Vaccine shopping to avoid Moderna shot is 'alarming,' unnecessary and potentially harmful, doctors say

While helping out at pop-up vaccination clinics in Toronto, Dr. Hemant Shah has seen first hand a growing concern about the Moderna vaccine. He and other doctors across Ontario say they are having to counter a belief among the public that one vaccine is better than another.

Experts say our top priority should be getting vaccinated as soon as possible

Health-care workers with Humber River Hospital administer doses of the Moderna COVID-19 vaccine at a temporary clinic for members of Toronto’s Spanish-speaking community at the Glen Long Community Centre on May 14, 2021. (Evan Mitsui/CBC)

While helping out at Toronto pop-up vaccination clinics, Dr. Hemant Shah has seen first hand a growing concern about the Moderna vaccine.

With their sleeves rolled up to receive their first shot, people find out they are about to get a dose of the Moderna vaccine and ask if they can get a Pfizer-BioNTech vaccine instead. 

Shah, a physician with Toronto-based University Health Network, said many people he talks to have encountered misinformation on social media or through word of mouth and incorrectly believe that Pfizer is the better of the two vaccines.

"Seeing that people have a preference for one over the other is surprising and a little bit alarming," Shah told CBC News. 

"Moderna and Pfizer are like Mercedes and BMW. You don't turn down a Mercedes. You don't turn down a BMW."

Moderna and Pfizer are like Mercedes and BMW. You don't turn down a Mercedes. You don't turn down a BMW.- Dr. Hemant Shah

Experts say people know a lot more about the Pfizer vaccine because it's more common in Canada, having delivered consistent supply throughout this year. Meanwhile Moderna has faced supply and delivery issues, but is just as effective at preventing COVID-19 infections.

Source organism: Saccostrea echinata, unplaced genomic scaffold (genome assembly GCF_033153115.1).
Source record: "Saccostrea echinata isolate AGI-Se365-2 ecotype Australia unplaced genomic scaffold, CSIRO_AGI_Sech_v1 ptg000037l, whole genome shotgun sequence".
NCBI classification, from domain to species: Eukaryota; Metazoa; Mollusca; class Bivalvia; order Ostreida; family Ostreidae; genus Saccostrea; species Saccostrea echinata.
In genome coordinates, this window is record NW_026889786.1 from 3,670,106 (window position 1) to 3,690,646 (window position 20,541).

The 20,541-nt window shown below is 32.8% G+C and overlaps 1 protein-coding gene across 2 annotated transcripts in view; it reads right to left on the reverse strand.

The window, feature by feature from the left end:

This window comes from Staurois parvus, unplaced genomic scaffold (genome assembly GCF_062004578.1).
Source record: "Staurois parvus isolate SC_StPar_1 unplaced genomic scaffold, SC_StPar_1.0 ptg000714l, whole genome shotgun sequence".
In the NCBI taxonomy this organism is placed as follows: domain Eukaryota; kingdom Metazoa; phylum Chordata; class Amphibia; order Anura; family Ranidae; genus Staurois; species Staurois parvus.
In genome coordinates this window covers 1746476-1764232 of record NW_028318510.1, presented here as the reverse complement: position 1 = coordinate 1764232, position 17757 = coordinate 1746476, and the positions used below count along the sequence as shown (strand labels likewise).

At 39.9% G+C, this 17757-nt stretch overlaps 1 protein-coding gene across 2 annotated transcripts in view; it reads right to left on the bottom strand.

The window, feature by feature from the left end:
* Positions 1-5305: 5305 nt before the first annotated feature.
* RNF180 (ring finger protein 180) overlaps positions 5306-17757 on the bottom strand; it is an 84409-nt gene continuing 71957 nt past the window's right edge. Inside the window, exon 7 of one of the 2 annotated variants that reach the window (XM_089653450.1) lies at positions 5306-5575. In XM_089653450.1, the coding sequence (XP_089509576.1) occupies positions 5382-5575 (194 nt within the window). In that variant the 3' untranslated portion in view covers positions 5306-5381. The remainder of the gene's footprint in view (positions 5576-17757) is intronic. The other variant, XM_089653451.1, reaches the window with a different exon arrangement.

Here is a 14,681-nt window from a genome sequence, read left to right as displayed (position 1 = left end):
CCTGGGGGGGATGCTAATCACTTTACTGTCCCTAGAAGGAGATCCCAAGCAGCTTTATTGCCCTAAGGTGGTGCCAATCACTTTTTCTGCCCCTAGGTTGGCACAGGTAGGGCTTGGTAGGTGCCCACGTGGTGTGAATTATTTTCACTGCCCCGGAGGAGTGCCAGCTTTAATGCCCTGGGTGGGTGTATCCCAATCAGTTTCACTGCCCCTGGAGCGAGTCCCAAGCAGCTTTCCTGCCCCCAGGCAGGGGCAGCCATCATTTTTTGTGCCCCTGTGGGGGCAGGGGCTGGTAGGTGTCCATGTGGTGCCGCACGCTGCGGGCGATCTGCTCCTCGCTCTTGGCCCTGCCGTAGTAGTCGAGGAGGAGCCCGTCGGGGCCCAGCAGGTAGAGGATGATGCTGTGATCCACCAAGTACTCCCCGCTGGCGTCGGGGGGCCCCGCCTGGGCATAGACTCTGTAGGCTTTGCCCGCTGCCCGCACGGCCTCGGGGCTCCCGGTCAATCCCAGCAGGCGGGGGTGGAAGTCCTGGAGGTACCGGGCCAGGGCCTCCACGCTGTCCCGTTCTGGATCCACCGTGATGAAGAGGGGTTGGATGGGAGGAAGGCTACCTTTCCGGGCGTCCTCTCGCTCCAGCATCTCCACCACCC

Shah is concerned that when some people find out they're scheduled to get the Moderna shot, they may cancel in the hope that they can rebook for a dose of Pfizer.

"The most important thing that needs to happen for all of us to recover from the pandemic is for people to get vaccinated at the first opportunity," he said.

"And if people are turning down opportunities to get vaccinated with highly effective and safe vaccines, that just pushes back the date at which we will emerge from this pandemic in Canada and globally." 

Vaccine shopping an 'emerging trend'

Public health officials across the province have recently been raising concerns about vaccine shopping, a trend Hamilton's Medical Officer of Health Dr. Elizabeth Richardson says is happening in her city, too.

"People show up and when they find out it is Moderna that's available for them, they're choosing to go and rebook their appointment rather than receive that Moderna shot," Richardson said during a meeting with Hamilton city councillors Wednesday.  

Dr. Vera Etches, Ottawa's Medical Officer of Health, said the preference for Pfizer is "an emerging trend" that needs to be addressed.

She reminded the public at a news conference Thursday that the science behind how Moderna and Pfizer vaccines work to stop COVID-19 infections is almost identical, as is their two-dose effectiveness — 94 and 95 per cent, respectively.